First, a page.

Potent Inhibitors Active against HIV Reverse Transcriptase with K101P, a Mutation Conferring Rilpivirine Resistance

William T. Gray, Kathleen M. Frey, Sarah B. Laskey, Andrea C. Mislak, Krasimir A. Spasov, Won Gil Lee, Mariela Bollini, Robert F. Siliciano, William L. Jorgensen, Karen S. Anderson

Research output: Contribution to journalArticlepeer-review

Abstract

Catechol diether compounds have nanomolar antiviral and enzymatic activity against HIV with reverse transcriptase (RT) variants containing K101P, a mutation that confers high-level resistance to FDA-approved non-nucleoside inhibitors efavirenz and rilpivirine. Kinetic data suggests that RT (K101P) variants are as catalytically fit as wild-type and thus can potentially increase in the viral population as more antiviral regimens include efavirenz or rilpivirine. Comparison of wild-type structures and a new crystal structure of RT (K101P) in complex with a leading compound confirms that the K101P mutation is not a liability for the catechol diethers while suggesting that key interactions are lost with efavirenz and rilpivirine.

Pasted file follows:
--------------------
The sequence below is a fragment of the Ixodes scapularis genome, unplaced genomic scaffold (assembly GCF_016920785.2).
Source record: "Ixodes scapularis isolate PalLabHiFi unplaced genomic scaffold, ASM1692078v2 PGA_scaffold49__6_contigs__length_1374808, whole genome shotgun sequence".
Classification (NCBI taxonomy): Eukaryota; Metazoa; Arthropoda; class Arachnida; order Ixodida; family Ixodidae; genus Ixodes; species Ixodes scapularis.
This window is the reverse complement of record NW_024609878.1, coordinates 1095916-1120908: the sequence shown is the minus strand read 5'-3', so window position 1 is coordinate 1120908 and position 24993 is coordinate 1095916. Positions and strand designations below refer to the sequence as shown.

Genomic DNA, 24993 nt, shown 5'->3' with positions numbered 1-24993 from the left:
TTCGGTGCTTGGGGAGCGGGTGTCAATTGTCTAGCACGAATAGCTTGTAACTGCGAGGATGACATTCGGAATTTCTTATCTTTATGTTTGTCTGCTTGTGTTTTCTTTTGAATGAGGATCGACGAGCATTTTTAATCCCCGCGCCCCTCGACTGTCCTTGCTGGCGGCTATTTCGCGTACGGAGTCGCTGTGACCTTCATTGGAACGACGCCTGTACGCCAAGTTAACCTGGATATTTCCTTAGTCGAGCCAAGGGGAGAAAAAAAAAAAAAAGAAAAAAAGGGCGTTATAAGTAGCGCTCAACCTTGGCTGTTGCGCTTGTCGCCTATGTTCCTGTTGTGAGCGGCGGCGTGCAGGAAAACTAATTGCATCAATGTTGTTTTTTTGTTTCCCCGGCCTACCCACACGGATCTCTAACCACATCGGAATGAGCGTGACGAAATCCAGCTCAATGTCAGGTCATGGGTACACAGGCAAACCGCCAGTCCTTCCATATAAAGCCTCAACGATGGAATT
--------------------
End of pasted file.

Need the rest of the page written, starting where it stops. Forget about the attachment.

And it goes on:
Original languageEnglish (US)
Pages (from-to)1075-1079
Number of pages5
JournalACS Medicinal Chemistry Letters
Volume6
Issue number10
DOIs
StatePublished - Oct 8 2015

Keywords

  • HIV
  • mutations
  • non-nucleoside reverse transcriptase inhibitors
  • resistance
  • reverse transcriptase

ASJC Scopus subject areas

  • Biochemistry
  • Drug Discovery
  • Organic Chemistry

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